The Yorkshire & Humber AHSN’s Chief Executive, Richard Stubbs is part of a Yorkshire think tank that is looking to support people to become more active and access sport across the region as part of its recovery from COVID-19.
Policy Yorkshire, the region’s dedicated think tank, is calling for evidence on how this can be achieved after research has shown that before the pandemic, physical activity levels in the region were increasing.
However, there are massive inequalities with those on low incomes and people with disabilities finding it difficult to be active on a regular basis. This is a having a serious impact on people’s mental and physical health.
With obesity a clear risk factor in contracting COVID-19 and lockdown having caused significant mental health problems, there has never been a more important time to be active. Indications over the past year suggest that people have found it more difficult to be so. There are especially serious concerns at the impact that remote learning and staying at home has had on the ability of children to access opportunities to be active through school and general play.
Richard Stubbs, Chief Executive Officer of the Yorkshire & Humber AHSN, said: “The COVID-19 pandemic has highlighted the disproportionate impact that disease can have on parts of the population.
“In order to tackle this, there is a need to focus on creating the conditions across our communities that make it easy for everyone to enjoy better health and wellbeing. This means looking at the social, behavioural, economic and environmental inequalities within society.
“The system-wide relationships and assets across communities, public, private, academic and health sectors in our region, creates a compelling ecosystem through which we can begin to tackle health inequality.
“By collaborating, co-producing and sustaining collective effort towards a vision for enhancing the health and wealth of our communities we can improve the population’s quality of life, better prepare everyone for any future pandemics and more importantly, make a meaningful difference to how happy people in our region say they are.”
The expert working group is today (15 March) launching a call for evidence for those with an interest in the issue asking how to ensure sport and physical activity plays a full part towards healthy, prosperous and connected communities across Yorkshire and the Humber.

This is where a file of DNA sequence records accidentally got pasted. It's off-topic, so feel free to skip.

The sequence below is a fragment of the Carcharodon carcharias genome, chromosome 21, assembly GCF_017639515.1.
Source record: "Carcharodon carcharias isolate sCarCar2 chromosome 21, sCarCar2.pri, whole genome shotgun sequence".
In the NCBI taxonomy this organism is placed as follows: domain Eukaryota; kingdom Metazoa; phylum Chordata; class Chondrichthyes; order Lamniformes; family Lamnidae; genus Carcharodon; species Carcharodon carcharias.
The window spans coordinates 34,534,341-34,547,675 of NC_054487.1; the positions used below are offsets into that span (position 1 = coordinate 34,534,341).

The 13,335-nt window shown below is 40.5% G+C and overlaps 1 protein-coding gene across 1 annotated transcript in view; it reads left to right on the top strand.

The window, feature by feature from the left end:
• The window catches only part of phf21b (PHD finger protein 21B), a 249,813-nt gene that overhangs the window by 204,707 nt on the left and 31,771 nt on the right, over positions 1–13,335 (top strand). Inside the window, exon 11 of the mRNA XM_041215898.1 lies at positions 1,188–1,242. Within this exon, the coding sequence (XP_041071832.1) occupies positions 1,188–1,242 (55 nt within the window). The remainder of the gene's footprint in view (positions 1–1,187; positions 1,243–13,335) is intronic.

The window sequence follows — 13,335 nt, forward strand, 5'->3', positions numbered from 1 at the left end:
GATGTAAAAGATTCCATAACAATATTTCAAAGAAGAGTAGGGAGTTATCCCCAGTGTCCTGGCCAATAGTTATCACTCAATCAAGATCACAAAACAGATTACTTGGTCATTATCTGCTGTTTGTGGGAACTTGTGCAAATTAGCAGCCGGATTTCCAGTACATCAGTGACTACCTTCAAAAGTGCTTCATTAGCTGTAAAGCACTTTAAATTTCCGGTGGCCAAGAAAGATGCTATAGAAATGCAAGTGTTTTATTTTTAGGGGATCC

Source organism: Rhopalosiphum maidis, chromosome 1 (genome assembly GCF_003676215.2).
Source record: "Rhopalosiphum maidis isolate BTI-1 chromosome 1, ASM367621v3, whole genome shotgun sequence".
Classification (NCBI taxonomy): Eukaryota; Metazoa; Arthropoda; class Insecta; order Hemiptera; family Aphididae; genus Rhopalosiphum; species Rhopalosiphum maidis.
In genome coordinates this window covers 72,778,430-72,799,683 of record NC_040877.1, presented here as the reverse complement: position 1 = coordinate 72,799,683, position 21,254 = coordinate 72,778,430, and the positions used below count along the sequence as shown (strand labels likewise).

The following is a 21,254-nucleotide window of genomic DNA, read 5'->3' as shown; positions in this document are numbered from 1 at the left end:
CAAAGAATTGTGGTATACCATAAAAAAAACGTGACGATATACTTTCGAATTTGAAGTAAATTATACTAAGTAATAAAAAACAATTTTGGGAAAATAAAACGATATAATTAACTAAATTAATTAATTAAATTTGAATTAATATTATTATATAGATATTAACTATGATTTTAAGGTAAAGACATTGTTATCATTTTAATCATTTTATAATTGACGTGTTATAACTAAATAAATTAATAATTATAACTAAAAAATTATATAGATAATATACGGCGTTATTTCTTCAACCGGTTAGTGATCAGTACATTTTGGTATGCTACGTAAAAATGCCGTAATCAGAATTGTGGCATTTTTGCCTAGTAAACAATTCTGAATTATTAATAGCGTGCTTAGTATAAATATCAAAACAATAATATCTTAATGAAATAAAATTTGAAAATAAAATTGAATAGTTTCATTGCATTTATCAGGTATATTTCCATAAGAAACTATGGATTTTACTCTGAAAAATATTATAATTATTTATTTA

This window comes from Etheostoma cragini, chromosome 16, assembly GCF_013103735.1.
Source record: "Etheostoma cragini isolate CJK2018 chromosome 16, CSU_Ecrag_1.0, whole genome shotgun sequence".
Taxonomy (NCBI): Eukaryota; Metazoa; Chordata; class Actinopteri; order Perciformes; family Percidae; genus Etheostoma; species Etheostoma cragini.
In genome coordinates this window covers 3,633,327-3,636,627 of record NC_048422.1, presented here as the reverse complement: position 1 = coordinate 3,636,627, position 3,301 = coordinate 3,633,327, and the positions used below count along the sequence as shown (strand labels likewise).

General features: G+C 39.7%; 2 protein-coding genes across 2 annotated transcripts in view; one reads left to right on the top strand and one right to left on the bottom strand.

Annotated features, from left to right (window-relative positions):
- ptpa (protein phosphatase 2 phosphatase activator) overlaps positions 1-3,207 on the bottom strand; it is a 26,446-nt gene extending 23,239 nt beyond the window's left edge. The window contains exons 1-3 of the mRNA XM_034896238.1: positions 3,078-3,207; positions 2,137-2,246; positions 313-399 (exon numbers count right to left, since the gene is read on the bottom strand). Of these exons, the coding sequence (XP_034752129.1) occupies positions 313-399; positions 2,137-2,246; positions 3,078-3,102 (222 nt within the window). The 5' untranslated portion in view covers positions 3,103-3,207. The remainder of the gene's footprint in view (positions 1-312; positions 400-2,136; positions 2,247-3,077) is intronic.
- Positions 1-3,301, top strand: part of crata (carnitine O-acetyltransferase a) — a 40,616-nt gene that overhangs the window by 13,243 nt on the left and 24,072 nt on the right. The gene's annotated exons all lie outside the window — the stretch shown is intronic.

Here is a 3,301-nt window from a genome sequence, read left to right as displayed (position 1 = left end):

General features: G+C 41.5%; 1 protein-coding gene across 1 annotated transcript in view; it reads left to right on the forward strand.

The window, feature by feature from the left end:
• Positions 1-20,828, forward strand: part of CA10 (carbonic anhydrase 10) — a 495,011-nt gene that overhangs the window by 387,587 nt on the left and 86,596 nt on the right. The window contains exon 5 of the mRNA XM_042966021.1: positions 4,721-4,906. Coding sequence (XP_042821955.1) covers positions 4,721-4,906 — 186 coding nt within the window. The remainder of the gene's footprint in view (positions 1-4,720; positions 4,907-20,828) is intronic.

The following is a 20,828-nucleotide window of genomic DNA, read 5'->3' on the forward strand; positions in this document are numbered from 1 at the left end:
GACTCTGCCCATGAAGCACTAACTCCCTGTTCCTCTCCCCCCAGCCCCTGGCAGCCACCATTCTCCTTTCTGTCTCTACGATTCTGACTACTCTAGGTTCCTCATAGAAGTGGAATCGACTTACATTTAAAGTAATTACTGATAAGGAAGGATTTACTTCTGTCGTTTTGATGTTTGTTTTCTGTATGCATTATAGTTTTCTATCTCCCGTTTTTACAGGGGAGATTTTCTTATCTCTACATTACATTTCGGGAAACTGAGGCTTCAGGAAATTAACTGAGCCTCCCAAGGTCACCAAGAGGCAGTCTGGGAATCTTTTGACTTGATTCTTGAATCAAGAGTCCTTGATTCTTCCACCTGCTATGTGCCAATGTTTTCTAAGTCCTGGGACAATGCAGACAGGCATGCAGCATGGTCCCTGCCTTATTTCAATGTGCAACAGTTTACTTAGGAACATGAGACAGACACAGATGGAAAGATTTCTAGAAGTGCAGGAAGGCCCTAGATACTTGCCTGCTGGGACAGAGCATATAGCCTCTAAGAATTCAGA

With the latest global evidence suggesting that there are eight policy areas that can help support people to be active, including physical education at school, good urban planning to support physical activity and clear public messaging, the group is keen to hear from respondents on the following key points:
- What works well and not so well now in Yorkshire and the Humber in supporting and encouraging physical activity?
- What opportunities are there to re-shape our physical, social and economic environment to better improve levels of physical activity?
- How might we describe and measure future success in achieving these policies in Yorkshire and Humber?
- What are the policies that matter most to support people in Yorkshire and The Humber to be as active as they can be
Policy Yorkshire is seeking written submissions in response to these questions of no longer than 2,000 words by 5pm on Friday 16th April. Submissions should be sent to email@example.com or can be made online at policyyorkshire.org.
Policy Yorkshire will develop a series of proposals for the region’s local authorities and Mayors along with central government.
Commenting, the chair of the expert group, Nigel Harrison, Chief Executive of the Yorkshire Sport Foundation, said:
“The COVID-19 pandemic has brought the need for good physical and mental wellbeing into sharp focus. Boosting physical activity across our region can play a major part in helping the region to recover from the impact of the pandemic through improving public health.
“We want to gather evidence and ideas as to what tools are needed to bring about a fundamental shift in the level of physical activity across the region. I urge all those with an interest to provide their ideas, and shape what will be an important report in supporting the future wellbeing of those living in Yorkshire.”